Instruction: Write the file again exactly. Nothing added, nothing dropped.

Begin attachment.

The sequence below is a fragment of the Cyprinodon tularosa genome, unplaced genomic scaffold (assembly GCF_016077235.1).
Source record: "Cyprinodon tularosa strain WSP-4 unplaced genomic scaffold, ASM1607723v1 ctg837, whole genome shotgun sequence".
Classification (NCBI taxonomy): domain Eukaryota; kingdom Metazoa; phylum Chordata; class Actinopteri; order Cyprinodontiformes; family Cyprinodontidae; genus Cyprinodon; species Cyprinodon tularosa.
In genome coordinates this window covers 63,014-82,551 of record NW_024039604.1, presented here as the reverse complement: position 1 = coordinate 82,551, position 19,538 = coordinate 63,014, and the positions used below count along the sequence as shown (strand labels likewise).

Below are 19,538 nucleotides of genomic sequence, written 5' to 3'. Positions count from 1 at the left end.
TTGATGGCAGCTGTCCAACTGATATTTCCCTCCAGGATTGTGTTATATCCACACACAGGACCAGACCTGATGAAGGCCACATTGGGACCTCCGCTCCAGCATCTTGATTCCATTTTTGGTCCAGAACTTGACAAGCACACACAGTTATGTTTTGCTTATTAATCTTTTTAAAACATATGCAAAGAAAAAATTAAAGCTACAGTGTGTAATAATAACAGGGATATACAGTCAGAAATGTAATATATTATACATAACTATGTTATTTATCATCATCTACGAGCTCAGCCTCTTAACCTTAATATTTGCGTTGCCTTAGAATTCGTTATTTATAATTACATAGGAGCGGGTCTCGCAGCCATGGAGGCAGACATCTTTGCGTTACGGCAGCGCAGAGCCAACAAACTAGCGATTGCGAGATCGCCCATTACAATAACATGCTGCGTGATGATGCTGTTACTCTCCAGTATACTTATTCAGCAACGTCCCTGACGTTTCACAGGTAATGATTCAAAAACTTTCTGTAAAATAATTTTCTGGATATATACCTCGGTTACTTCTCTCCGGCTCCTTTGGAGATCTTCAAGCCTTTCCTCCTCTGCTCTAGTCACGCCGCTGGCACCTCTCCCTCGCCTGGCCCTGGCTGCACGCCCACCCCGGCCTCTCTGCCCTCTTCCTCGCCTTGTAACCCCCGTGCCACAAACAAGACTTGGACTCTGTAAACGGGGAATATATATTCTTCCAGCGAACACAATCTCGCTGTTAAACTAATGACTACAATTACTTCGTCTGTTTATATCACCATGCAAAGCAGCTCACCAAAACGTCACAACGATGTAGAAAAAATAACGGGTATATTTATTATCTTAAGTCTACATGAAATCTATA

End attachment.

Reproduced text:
The sequence below is a fragment of the Cyprinodon tularosa genome, unplaced genomic scaffold (assembly GCF_016077235.1).
Source record: "Cyprinodon tularosa strain WSP-4 unplaced genomic scaffold, ASM1607723v1 ctg837, whole genome shotgun sequence".
Classification (NCBI taxonomy): domain Eukaryota; kingdom Metazoa; phylum Chordata; class Actinopteri; order Cyprinodontiformes; family Cyprinodontidae; genus Cyprinodon; species Cyprinodon tularosa.
In genome coordinates this window covers 63,014-82,551 of record NW_024039604.1, presented here as the reverse complement: position 1 = coordinate 82,551, position 19,538 = coordinate 63,014, and the positions used below count along the sequence as shown (strand labels likewise).

Below are 19,538 nucleotides of genomic sequence, written 5' to 3'. Positions count from 1 at the left end.
TTGATGGCAGCTGTCCAACTGATATTTCCCTCCAGGATTGTGTTATATCCACACACAGGACCAGACCTGATGAAGGCCACATTGGGACCTCCGCTCCAGCATCTTGATTCCATTTTTGGTCCAGAACTTGACAAGCACACACAGTTATGTTTTGCTTATTAATCTTTTTAAAACATATGCAAAGAAAAAATTAAAGCTACAGTGTGTAATAATAACAGGGATATACAGTCAGAAATGTAATATATTATACATAACTATGTTATTTATCATCATCTACGAGCTCAGCCTCTTAACCTTAATATTTGCGTTGCCTTAGAATTCGTTATTTATAATTACATAGGAGCGGGTCTCGCAGCCATGGAGGCAGACATCTTTGCGTTACGGCAGCGCAGAGCCAACAAACTAGCGATTGCGAGATCGCCCATTACAATAACATGCTGCGTGATGATGCTGTTACTCTCCAGTATACTTATTCAGCAACGTCCCTGACGTTTCACAGGTAATGATTCAAAAACTTTCTGTAAAATAATTTTCTGGATATATACCTCGGTTACTTCTCTCCGGCTCCTTTGGAGATCTTCAAGCCTTTCCTCCTCTGCTCTAGTCACGCCGCTGGCACCTCTCCCTCGCCTGGCCCTGGCTGCACGCCCACCCCGGCCTCTCTGCCCTCTTCCTCGCCTTGTAACCCCCGTGCCACAAACAAGACTTGGACTCTGTAAACGGGGAATATATATTCTTCCAGCGAACACAATCTCGCTGTTAAACTAATGACTACAATTACTTCGTCTGTTTATATCACCATGCAAAGCAGCTCACCAAAACGTCACAACGATGTAGAAAAAATAACGGGTATATTTATTATCTTAAGTCTACATGAAATCTATA